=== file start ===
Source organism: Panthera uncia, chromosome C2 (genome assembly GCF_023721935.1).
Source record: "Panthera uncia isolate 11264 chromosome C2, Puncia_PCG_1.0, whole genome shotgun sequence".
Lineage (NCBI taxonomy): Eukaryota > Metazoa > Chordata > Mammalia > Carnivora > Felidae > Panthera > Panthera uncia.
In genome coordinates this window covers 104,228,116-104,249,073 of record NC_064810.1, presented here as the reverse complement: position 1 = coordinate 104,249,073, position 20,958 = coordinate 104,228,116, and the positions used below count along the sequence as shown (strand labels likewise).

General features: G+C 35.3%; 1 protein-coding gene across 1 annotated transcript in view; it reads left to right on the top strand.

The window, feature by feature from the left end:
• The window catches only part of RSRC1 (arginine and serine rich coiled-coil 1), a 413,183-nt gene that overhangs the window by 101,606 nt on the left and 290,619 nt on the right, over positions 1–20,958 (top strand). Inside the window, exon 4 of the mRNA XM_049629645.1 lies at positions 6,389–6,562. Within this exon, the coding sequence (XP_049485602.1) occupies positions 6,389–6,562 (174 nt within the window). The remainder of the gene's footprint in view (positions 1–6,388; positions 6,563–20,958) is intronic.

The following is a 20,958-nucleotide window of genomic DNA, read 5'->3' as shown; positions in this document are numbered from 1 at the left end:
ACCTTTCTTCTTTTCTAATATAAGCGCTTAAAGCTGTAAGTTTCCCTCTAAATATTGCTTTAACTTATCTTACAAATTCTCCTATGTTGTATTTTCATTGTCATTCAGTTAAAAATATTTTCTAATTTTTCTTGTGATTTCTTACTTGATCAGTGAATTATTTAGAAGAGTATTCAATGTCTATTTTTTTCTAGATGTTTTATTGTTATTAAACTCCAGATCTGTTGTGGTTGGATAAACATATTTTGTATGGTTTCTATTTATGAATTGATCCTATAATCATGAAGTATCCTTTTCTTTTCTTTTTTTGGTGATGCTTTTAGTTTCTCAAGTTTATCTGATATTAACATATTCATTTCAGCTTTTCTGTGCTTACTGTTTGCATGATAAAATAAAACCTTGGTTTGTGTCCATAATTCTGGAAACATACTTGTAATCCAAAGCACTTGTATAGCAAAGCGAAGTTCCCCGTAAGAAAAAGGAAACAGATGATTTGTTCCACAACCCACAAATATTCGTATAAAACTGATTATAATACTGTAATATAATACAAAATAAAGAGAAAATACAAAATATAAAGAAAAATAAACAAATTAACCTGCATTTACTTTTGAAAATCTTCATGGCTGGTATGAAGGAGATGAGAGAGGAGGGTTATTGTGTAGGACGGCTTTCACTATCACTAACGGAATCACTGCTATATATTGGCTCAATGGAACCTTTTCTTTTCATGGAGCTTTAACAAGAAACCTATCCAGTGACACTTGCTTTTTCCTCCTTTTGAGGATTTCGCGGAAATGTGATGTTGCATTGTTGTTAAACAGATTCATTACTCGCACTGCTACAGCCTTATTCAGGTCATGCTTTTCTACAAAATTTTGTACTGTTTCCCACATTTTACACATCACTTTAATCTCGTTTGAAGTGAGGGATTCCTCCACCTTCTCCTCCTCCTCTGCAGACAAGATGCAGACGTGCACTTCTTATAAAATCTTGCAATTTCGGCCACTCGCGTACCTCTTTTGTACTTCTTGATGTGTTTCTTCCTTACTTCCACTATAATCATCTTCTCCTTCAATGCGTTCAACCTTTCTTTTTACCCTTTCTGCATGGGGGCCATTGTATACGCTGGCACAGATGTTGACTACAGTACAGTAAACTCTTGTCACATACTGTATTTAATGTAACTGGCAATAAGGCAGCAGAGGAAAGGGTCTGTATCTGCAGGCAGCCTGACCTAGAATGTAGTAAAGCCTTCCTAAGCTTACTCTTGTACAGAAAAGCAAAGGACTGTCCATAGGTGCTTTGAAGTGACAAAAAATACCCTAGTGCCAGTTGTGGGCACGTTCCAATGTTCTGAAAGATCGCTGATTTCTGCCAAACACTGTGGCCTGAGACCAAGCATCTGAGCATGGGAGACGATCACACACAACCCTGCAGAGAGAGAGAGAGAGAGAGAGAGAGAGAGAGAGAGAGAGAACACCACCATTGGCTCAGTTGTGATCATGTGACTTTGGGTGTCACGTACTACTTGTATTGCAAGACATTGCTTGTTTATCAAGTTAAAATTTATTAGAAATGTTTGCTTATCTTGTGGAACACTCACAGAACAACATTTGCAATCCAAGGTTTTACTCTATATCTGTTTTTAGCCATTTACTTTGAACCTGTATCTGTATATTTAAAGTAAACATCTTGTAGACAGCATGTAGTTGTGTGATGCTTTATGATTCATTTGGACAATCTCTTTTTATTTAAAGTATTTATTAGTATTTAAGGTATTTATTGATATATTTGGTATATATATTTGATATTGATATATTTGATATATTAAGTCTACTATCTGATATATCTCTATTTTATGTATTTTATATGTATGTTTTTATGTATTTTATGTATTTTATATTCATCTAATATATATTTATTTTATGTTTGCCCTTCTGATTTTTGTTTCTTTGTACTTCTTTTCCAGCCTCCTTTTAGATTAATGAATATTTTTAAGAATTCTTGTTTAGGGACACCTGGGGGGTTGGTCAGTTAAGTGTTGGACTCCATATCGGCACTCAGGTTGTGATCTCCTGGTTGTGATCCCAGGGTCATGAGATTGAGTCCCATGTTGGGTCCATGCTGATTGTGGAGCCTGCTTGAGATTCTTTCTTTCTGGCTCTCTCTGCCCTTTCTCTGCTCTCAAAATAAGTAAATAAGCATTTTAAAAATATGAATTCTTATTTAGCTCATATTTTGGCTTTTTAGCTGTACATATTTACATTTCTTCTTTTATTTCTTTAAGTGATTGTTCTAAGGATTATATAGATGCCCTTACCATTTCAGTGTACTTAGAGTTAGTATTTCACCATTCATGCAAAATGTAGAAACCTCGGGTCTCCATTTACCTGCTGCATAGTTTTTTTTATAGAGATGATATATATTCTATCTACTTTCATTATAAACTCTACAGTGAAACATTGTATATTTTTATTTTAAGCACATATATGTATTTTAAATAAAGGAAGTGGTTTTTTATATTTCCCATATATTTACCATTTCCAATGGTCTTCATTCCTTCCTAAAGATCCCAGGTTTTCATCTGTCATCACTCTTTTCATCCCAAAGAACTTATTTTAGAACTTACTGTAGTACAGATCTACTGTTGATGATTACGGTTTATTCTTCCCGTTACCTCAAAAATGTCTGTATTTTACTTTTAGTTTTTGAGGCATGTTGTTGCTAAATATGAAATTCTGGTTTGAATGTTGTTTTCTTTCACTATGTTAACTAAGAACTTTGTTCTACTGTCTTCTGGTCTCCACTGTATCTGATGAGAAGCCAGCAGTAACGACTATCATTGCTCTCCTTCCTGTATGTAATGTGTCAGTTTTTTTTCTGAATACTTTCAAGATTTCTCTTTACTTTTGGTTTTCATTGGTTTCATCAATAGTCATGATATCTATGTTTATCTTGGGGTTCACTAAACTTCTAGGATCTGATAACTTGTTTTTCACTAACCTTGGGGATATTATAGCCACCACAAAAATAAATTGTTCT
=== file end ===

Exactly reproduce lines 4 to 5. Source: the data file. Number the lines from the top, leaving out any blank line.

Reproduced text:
In genome coordinates this window covers 104,228,116-104,249,073 of record NC_064810.1, presented here as the reverse complement: position 1 = coordinate 104,249,073, position 20,958 = coordinate 104,228,116, and the positions used below count along the sequence as shown (strand labels likewise).

General features: G+C 35.3%; 1 protein-coding gene across 1 annotated transcript in view; it reads left to right on the top strand.